You can read part I here
Steve T. kept watching me through his rearview mirror and asking me how I was doing. I had stopped jonesing for breath and wondered if Steve was intentionally trying to keep me awake. While I felt I could indeed doze away, I had no trouble at all staying awake when needed.
Another medic and Steve T. put me between them and mostly carried me into the building and medical station. Coming down the long hall in the opposite direction was our Flight Surgeon stepping out smartly to answer a distress call.
“Poor bastard, I hope he’s alright. Er, No. Wait … that’s me; I’m the poor bastard!”
Seated in the examining room I was asked a litany of questions from what happened when I hit the water to what I had for breakfast that morning. I was honestly feeling so much better, so much so that I almost felt guilty to have stirred such a fuss. And yet I had the most remarkable red puffy welts on both arms, chest, stomach — everywhere.
I got another injection and some pink capsules figuring them to be Benadryl. I sat there on a gurney while the med-brains conferred just out of earshot. At length Steve T. and the Daktari approached; Steve did all the talking while Daktari nodded thoughtfully:
“Geo, we’re not just 100% sure of what the hell got hold of you, but I suspected what I was seeing at the lake was a wicked-fast onset of anaphylactic shock. Dude, I could see your neck swelling and puffing out as you stood there complaining. I hit you with Epinephrine.”
“Well, Steve … aren’t we Johnny on the spot? I don’t even know what to say to guys like you,” my eyes darted back and forth between Steve and Daktari. I hoped I sounded sincere; I know for a fact that I was indeed.
“Well, what we would like to do now is have you stay here and rest quietly for a few hours so we can watch you. We can put you in the sound booth (chamber used for hearing testing) where you can lie down and just mellow out.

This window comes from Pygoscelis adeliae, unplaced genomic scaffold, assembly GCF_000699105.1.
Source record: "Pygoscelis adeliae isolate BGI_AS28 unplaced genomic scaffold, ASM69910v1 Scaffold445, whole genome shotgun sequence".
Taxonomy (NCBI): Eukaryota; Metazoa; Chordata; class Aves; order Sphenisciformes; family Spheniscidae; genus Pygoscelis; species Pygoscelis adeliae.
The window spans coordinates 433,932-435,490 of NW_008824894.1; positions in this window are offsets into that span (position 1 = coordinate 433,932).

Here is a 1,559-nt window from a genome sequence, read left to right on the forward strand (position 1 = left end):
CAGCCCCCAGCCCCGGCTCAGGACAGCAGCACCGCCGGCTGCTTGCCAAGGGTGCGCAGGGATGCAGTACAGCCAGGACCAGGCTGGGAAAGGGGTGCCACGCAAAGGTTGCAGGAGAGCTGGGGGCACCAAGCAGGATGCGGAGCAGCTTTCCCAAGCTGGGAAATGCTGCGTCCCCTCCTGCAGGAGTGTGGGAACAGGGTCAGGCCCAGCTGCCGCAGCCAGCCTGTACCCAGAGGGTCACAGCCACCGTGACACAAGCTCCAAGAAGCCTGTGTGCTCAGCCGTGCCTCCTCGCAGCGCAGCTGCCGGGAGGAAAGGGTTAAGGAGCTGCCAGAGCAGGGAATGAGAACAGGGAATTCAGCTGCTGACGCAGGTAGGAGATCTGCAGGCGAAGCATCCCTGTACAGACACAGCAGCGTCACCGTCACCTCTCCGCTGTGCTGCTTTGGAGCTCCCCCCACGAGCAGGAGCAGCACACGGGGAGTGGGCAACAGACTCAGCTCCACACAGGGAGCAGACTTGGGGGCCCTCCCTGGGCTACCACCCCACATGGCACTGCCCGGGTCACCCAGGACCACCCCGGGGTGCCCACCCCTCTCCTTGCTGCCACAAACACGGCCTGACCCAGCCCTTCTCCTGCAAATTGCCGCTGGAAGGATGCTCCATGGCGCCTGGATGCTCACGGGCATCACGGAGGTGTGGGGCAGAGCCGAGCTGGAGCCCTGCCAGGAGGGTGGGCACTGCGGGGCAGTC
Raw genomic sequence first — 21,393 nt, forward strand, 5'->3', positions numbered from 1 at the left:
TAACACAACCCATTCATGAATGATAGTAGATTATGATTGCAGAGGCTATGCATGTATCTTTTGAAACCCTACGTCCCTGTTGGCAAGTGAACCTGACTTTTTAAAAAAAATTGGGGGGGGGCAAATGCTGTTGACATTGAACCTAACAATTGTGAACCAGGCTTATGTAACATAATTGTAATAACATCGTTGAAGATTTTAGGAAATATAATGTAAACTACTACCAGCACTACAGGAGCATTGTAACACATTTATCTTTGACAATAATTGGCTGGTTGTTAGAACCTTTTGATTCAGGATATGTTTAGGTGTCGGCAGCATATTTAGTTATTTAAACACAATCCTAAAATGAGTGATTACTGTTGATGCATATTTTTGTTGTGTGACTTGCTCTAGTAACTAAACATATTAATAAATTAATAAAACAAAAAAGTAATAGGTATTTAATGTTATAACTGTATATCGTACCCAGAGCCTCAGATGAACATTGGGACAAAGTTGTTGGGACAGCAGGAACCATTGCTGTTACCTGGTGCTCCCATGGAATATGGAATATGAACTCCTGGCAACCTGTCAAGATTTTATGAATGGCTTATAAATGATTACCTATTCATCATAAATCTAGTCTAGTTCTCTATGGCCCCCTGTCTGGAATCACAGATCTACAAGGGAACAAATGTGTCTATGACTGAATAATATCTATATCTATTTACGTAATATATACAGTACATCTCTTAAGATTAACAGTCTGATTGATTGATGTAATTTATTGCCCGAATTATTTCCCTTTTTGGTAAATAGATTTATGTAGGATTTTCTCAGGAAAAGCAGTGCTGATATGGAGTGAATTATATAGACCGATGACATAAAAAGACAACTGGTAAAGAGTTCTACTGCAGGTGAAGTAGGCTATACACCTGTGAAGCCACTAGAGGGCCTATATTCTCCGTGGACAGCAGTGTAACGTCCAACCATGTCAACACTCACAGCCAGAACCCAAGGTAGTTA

“Jesus Christ, Steve. Where are we — Woodstock? Well, mellow I can do; just call me Mister Mellow.”
Steve shoved the heavy vault door shut and then poked his face in the tiny window on the door. From where I lay on the gurney looking out at Steve I felt a near-crippling urge to request:
“Open the pod bay door please, HAL…”
“Open the pod bay door please, HAL!”
This wasn’t so bad. This, lying down on the job and just kicking back away from an afternoon of pointing hatred at life-like targets down range. The guilt of sloth left my body, as my internal Central Processing Unit began softly singing “Daisy” slower and slower.
And then it happened — bash! The chamber door flew open and in there stepped the stately Reverend Chill-D and Samuel Booth Foster fresh from the chow hall, grinning shit-eating grins with food in their teeth.
Sam was of the type to formulate comments prior to the launch sequence. Chill-D was far more inclined to let the comments fly half-baked to get them out sooner, inflicting as many casualties as possible:
“Ain’t nobody said nothin’ about takin’ no break, my brotha. You need to take yo’ fat ass to the team weapons vault and pack yo’ gats for the assault range!” Sam just expelled a hissing laugh but otherwise let Chill-D sling away.
“Well, I see you guys were so concerned about me that you stopped at the chow hall to strap on the feedbag. I’m touched. Leave me alone; I’m sick. Flight surgeon even said so, and Steve T too!”
“Flight Surgeon? What the hell is a flight surgeon? Sam, you know what the hell a flight surgeon is?”
“The definition escapes me at the moment, Chill.”
There was a brief struggle as the two started to wrestle me off the gurney. There was such a fuss and din that Steve T. came darting in to exert a little medical authority:
“Goddamit! What the fuck are you guys doing to my patient?”